no commercial yeast, 10 hour prove

Light Rye with no yeast, two bulk proving times, and cooked 10 hours after starting.

Sunflower and Linseed, one feed 8 hours before mixing ingredients, 2 x 1 hour proving times with a knock back in between, then a slow ferment overnight in the fridge for 10 hours.

I still have to try the Bourke Street Bakery method of feeding the starter 3 ย times in 24 hours before adding other ingredients, then a long ferment over night. Some people do the extra feeds to build it up and some don’t. It seems there are so many methods in working with natural yeasts, and it’s just a matter of finding what works for me. That being said, if by chance anyone that knows what they are doing reads this and sees something that screams out- No you shouldn’t be doing that! Please let me know. Or just a sourdough tip, and the best methods that work for you.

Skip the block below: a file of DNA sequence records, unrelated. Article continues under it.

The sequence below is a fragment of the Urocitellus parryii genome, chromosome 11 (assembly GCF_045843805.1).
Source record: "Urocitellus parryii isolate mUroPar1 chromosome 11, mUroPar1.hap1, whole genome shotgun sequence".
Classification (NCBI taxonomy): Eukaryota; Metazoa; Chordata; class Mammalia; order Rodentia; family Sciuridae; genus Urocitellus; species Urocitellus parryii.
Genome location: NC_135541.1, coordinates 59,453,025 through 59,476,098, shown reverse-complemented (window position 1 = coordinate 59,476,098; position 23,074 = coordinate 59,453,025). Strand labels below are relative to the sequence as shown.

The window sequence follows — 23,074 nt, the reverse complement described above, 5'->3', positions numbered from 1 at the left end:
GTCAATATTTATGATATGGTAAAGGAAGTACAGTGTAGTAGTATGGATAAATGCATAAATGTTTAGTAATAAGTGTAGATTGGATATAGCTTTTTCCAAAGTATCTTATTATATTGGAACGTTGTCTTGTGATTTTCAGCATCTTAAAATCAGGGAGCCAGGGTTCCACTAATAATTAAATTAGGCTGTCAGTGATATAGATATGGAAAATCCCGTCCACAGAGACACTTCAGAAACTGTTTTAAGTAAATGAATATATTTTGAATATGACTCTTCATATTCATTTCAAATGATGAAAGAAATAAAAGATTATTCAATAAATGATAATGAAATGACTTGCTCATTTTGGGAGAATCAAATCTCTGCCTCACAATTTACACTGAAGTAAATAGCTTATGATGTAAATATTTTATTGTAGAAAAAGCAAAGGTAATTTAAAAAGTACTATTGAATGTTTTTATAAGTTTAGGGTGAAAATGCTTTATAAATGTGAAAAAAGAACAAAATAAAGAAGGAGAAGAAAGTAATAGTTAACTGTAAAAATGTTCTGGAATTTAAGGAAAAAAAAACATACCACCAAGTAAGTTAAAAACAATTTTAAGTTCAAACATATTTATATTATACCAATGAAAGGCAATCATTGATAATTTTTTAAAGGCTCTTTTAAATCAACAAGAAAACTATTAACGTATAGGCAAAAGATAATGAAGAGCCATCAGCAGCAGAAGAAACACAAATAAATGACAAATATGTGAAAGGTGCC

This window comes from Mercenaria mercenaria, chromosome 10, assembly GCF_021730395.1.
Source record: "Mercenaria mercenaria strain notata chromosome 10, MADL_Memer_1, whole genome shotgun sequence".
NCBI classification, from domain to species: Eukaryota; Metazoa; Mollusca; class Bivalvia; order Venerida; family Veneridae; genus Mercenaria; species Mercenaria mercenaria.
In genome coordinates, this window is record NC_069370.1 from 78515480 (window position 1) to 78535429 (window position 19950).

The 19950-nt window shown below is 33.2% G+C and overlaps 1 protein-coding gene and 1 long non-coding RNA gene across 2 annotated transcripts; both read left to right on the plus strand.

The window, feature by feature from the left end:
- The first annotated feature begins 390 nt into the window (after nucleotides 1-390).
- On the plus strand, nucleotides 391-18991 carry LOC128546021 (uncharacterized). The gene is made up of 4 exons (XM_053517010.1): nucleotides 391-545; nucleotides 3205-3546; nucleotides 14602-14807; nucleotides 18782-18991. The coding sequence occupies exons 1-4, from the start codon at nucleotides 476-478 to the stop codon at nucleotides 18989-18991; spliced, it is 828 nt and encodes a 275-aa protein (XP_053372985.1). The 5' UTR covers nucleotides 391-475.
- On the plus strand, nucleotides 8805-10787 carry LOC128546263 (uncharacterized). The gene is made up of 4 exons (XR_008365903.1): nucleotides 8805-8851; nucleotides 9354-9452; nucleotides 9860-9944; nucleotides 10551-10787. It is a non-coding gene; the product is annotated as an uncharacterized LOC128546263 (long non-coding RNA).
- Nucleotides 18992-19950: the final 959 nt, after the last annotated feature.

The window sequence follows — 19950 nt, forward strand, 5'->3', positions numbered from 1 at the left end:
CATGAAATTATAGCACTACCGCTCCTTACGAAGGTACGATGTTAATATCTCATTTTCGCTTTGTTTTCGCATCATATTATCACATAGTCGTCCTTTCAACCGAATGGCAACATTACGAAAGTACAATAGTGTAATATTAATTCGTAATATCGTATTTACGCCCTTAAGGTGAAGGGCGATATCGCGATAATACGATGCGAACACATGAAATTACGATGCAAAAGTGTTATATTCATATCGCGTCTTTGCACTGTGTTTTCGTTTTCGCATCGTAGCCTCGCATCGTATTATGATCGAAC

Overall- I am really happy with the outcomes. I should have done a bread making course so all of this makes a bit more sense, and am hoping to down the track. But until then, I have a starter bubbling away happily, I’m producing edible bread, (actually it’s more than edible it’s really tasty!) I don’t have to rely on commercially made yeasts. I’m saving a bucket of money by not buying shop bread. (For the same price of 2 shop bought sourdoughs, I am getting 12 kilos of flour which in turn makes…. lots more loaves.) Then just playing around with different flavours, etc. like sunflowers, rye, bran, pepitas, apple.